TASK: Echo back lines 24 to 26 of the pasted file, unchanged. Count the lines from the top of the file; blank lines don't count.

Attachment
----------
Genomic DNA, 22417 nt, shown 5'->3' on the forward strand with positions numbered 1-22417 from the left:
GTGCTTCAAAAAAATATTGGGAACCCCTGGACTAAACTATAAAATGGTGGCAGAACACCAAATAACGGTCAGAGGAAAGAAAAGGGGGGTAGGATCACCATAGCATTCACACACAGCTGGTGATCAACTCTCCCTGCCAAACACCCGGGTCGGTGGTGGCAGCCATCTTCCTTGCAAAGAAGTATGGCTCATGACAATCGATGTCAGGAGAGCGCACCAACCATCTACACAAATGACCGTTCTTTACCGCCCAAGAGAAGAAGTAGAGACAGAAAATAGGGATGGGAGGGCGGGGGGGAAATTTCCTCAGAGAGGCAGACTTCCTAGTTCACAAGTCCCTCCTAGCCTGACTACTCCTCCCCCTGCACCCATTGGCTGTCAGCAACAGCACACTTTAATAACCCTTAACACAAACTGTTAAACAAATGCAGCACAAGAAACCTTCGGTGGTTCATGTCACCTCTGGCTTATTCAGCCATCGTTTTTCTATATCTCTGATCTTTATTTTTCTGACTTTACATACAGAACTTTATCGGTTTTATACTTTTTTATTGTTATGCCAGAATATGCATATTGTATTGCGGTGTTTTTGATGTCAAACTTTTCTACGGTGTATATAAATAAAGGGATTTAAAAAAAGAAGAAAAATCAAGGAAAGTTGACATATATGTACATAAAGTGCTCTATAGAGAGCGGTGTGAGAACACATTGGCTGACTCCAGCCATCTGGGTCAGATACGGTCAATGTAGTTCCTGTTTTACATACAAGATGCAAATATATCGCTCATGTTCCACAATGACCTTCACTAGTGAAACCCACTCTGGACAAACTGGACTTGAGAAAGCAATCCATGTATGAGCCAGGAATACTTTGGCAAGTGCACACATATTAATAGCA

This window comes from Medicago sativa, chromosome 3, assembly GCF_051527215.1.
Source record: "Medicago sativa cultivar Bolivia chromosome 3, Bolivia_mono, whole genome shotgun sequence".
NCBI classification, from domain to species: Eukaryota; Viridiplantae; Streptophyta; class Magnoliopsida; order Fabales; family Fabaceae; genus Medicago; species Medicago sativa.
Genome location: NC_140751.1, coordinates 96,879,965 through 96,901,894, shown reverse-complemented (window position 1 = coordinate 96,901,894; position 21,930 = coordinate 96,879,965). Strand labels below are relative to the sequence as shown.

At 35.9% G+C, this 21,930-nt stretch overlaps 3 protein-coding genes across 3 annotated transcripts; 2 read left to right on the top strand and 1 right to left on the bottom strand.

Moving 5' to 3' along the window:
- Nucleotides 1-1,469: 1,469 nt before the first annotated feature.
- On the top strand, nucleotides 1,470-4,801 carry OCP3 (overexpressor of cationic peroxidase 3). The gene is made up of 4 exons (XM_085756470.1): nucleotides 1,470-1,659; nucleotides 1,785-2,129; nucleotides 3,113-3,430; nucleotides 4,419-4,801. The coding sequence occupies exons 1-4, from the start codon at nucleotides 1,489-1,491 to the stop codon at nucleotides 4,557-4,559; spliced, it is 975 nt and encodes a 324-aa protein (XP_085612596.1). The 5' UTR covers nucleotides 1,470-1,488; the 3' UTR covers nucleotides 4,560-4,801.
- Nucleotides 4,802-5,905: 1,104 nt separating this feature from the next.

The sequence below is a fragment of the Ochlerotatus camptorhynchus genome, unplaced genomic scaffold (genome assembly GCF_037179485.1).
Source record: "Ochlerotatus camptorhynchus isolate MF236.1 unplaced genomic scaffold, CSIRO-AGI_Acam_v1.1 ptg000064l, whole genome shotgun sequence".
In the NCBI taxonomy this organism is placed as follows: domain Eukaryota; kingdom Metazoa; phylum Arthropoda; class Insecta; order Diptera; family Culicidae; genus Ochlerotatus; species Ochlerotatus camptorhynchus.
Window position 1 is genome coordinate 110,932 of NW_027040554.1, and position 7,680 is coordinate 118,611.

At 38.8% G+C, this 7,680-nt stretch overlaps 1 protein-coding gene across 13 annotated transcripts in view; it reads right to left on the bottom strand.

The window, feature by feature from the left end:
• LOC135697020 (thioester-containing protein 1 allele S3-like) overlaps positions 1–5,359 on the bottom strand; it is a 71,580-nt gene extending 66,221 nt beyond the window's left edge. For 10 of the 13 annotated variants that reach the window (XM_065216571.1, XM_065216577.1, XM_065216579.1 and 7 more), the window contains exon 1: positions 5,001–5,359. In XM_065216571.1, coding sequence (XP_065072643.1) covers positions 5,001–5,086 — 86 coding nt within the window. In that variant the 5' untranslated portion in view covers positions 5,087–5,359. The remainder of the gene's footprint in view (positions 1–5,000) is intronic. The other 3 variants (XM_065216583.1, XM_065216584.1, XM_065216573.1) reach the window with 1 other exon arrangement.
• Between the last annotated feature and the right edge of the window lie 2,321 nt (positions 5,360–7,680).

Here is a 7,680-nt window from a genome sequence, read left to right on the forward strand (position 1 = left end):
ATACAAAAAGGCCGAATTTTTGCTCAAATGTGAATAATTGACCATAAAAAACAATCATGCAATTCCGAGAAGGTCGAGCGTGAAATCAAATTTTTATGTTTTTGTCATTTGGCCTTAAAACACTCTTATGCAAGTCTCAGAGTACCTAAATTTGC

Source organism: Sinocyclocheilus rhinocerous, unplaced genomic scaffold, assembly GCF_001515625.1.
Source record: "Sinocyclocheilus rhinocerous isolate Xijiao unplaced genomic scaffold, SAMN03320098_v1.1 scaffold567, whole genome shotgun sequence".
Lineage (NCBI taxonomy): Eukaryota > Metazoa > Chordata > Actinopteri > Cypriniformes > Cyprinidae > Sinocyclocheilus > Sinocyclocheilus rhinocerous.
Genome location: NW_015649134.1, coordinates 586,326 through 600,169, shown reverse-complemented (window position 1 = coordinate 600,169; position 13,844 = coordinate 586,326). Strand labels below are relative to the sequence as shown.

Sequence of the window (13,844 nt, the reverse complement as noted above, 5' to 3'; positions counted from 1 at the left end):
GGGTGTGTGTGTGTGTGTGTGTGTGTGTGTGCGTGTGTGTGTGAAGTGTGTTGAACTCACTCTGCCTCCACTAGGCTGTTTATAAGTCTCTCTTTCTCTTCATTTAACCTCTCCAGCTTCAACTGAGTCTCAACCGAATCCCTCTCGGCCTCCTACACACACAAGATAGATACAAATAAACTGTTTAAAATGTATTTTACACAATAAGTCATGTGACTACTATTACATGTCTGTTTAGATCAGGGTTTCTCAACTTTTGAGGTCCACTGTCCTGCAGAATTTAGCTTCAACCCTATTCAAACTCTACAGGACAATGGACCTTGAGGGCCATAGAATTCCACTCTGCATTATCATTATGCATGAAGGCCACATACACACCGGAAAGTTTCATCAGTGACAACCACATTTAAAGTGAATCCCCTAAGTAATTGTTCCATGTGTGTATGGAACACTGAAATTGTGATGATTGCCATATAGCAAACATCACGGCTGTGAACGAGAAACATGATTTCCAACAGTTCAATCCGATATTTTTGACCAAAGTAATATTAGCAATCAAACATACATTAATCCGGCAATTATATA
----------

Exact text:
Lineage (NCBI taxonomy): Eukaryota > Metazoa > Chordata > Actinopteri > Cypriniformes > Cyprinidae > Sinocyclocheilus > Sinocyclocheilus rhinocerous.
Genome location: NW_015649134.1, coordinates 586,326 through 600,169, shown reverse-complemented (window position 1 = coordinate 600,169; position 13,844 = coordinate 586,326). Strand labels below are relative to the sequence as shown.

Sequence of the window (13,844 nt, the reverse complement as noted above, 5' to 3'; positions counted from 1 at the left end):